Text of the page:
Report raises hope for Saudi live export

Report raises hope for Saudi live export


THE Australian Livestock Exporters' Council (ALEC) has welcomed a new parliamentary report which makes a key recommendation aimed at facilitating the resumption of Australian sheep exports to Saudi Arabia.


THE Australian Livestock Exporters' Council (ALEC) has welcomed a new parliamentary report which makes a key recommendation aimed at facilitating the resumption of Australian sheep exports to Saudi Arabia.

The federal Parliament's Joint Standing Committee on Foreign Affairs, Defence and Trade released the report from its inquiry on Australia's trade and investment relationships with Middle Eastern countries last week.

The committee's report included consideration of on-going and potential livestock export opportunities and the impact that the implementation of the Exporter Supply Chain Assurance System (ESCAS) has had on Middle Eastern markets.

This includes Saudi Arabia, which does not participate in ESCAS and, as such, has not imported Australian livestock since 2012.

ALEC chief executive officer Alison Penfold said the report outlined the committee's recommendation for the Australian government to explore, in conjunction with the Saudi government, the potential to appoint an independent auditor to monitor the implementation of ESCAS to meet Saudi's sovereignty concerns.

"Livestock exporters welcome the parliament's focus on re-establishing the export of Australian sheep to Saudi Arabia," Ms Penfold said.

"Historically, the Saudi market has played a very significant role in Australia's sheep export industry.

"Naturally, we are very keen to get that trade up and running again with the addition of commercial through-chain oversight and control of animal welfare."

An WA industry source told Farm Weekly this was a step in the right direction, but consultation with Saudi Arabia was key.

"This is an opportunity to engage and find a position that respects the Saudi's view about sovereignty, but also provides joint measures to support animal welfare initiatives," they said.

"We don't have a trade with them, so we need to renegotiate a position that both parties can seek agreement on."

If Saudi Arabia was re-opened, industry believes it could potentially be a 500 head to 1 million head sheep market with up to 50,000 cattle traded initially.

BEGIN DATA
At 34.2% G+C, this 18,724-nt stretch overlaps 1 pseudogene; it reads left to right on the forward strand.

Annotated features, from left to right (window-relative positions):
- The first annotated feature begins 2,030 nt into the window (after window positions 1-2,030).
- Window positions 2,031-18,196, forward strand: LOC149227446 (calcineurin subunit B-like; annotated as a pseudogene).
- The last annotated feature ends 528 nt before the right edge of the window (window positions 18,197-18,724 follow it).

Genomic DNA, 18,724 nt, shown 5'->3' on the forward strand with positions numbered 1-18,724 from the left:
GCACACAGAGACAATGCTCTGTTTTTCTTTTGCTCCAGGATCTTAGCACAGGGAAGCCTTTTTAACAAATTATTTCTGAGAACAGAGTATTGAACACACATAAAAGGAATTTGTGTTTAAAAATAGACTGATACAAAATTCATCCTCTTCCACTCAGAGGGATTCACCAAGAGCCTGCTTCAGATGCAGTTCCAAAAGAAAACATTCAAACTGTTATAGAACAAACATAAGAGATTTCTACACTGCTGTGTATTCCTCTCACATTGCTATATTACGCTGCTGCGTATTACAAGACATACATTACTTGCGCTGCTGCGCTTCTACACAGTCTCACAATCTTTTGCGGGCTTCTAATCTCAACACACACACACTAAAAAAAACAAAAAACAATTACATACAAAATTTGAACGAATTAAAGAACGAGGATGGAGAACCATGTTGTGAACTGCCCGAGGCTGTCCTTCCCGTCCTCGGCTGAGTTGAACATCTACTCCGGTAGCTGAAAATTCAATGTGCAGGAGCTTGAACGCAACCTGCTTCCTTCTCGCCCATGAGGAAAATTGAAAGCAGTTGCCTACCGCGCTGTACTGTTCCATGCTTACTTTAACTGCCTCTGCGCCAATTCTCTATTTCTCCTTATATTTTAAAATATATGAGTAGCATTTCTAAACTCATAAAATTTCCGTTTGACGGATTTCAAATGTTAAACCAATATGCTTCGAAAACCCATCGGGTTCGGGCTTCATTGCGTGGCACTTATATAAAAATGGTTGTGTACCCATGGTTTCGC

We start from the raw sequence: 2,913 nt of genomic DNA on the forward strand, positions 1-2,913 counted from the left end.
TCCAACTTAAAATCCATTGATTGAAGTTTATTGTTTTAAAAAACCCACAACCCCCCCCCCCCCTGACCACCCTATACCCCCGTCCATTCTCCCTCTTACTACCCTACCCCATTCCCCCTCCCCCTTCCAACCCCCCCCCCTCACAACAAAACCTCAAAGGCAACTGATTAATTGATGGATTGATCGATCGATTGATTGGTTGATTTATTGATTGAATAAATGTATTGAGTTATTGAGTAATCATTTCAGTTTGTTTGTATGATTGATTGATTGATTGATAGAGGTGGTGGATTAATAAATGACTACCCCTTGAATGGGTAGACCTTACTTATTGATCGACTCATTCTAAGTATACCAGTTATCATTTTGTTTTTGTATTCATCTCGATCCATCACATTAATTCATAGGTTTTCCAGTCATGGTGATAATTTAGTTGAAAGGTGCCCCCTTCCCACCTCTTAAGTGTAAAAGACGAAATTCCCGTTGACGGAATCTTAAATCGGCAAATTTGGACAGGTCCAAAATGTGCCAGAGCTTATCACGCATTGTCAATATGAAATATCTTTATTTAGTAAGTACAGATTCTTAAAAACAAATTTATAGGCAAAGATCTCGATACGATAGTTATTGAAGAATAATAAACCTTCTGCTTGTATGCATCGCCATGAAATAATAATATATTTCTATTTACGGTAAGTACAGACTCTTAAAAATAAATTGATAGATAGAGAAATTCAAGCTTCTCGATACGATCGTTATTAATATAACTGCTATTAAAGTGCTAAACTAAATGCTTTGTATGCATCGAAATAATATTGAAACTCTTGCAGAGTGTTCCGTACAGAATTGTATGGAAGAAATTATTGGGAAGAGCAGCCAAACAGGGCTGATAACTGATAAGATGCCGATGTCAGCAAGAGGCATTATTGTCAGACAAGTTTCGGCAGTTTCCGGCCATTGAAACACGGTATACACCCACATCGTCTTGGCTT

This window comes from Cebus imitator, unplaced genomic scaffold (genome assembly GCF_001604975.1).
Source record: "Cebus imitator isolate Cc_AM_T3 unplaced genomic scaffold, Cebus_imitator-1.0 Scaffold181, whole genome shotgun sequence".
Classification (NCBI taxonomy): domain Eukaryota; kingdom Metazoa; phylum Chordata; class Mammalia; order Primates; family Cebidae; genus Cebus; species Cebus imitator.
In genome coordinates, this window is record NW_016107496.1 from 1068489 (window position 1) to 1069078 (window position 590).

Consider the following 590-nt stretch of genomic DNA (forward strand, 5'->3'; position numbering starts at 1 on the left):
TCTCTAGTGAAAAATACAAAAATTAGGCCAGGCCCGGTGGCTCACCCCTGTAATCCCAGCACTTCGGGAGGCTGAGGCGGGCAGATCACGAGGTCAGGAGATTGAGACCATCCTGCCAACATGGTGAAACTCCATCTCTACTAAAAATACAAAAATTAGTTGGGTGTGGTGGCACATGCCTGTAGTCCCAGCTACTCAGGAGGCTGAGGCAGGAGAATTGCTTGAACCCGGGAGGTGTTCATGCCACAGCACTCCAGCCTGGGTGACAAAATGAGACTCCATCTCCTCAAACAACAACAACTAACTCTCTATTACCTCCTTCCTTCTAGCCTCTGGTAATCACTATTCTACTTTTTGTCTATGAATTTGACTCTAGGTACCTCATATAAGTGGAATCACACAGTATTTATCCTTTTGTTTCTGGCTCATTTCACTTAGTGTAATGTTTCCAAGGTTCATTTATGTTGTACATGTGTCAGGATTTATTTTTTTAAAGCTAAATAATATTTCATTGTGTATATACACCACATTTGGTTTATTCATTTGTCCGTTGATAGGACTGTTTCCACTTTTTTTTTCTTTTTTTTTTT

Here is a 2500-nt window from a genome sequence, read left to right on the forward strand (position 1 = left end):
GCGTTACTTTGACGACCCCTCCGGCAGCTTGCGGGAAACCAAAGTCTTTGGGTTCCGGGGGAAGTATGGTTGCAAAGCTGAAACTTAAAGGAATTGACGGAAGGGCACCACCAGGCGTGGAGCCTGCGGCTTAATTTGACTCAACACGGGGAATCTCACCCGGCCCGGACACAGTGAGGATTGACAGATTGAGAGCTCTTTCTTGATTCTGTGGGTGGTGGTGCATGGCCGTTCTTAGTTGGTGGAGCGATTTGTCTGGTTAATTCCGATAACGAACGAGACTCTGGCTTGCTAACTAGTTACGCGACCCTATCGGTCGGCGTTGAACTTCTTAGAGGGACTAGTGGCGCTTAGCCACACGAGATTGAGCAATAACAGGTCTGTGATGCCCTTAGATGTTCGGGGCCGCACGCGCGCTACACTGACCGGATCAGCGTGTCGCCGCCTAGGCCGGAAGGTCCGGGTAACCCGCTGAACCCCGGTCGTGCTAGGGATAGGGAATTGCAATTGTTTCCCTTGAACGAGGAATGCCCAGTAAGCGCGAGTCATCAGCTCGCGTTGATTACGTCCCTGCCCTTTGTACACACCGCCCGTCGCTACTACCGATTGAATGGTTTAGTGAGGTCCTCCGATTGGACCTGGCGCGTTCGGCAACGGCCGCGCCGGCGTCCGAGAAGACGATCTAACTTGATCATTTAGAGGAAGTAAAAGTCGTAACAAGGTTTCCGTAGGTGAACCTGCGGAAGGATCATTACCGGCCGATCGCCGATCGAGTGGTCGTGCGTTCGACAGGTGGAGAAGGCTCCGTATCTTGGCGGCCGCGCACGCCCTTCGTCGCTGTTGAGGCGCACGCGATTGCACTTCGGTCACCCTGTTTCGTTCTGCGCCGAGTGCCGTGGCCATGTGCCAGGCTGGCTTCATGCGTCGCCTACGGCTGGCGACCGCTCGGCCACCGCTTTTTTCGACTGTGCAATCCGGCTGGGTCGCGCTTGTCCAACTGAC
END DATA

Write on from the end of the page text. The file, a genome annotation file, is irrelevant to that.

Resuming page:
"In the face of a sliding live sheep market in the Middle East, a new player to the market would add strength to the trade," they said.

With supply difficulties in WA, the trade could boost confidence, add security and encourage producers to grow or maintain their flock.

According to the Department of Agriculture and Food WA 2016 Sheep Notes the WA sheep flock experienced a steep decline in numbers in the years leading up to 2010/11 when it reached 14m head.

Following the 2010 drought the flock increased by 10 per cent to 15.5m head in 2012/13.

Since then it has continued to contract, falling back to 14.0m head at the end of the 2014/15 financial year, as reported by the Australian Bureau of Statistics.

While the trade was a positive step forward, the industry source said sheep prices had to be considered.

"It is supply and demand so prices could increase, however we have to be careful how high sheep prices go," they said.

"We can easily lose market shares in other markets through unsustainable live export prices for sheep."

Ms Penfold hoped the governments would consider alternative but equivalent welfare assurance solutions and that discussions could be reinvigorated soon in the context of the Memorandum of Understanding on the livestock export trade signed between Australia and Saudi Arabia.

She said it was worth noting that in the absence of any Australian livestock, Saudi Arabia is importing 8m head annually from markets such as the Sudan, but has indicated strong interest in a sizeable intake of Australian livestock annually.

"I'm confident a mutually acceptable solution can be found which not only respects Saudi sovereignty but is also consistent with welfare assurance requirements, international OIE animal welfare standards and Saudi Arabia's own animal welfare laws," Ms Penfold said.

"As the report points out, it is important that we don't overlook the importance of live exports to the Middle East.

"Not only is the trade a vital part of the overall success of Australia's sheep industry, but it also helps ensure the delivery of quality sheepmeat to the dinner tables of Middle Eastern families.

"The four pillars of animal welfare assurance - traceability, control, international welfare standards and independent auditing - remain as relevant and important as ever. It is because of that fact, rather than despite it, we are determined to re-enter the Saudi market."

p To view a copy of the committee's report, visit


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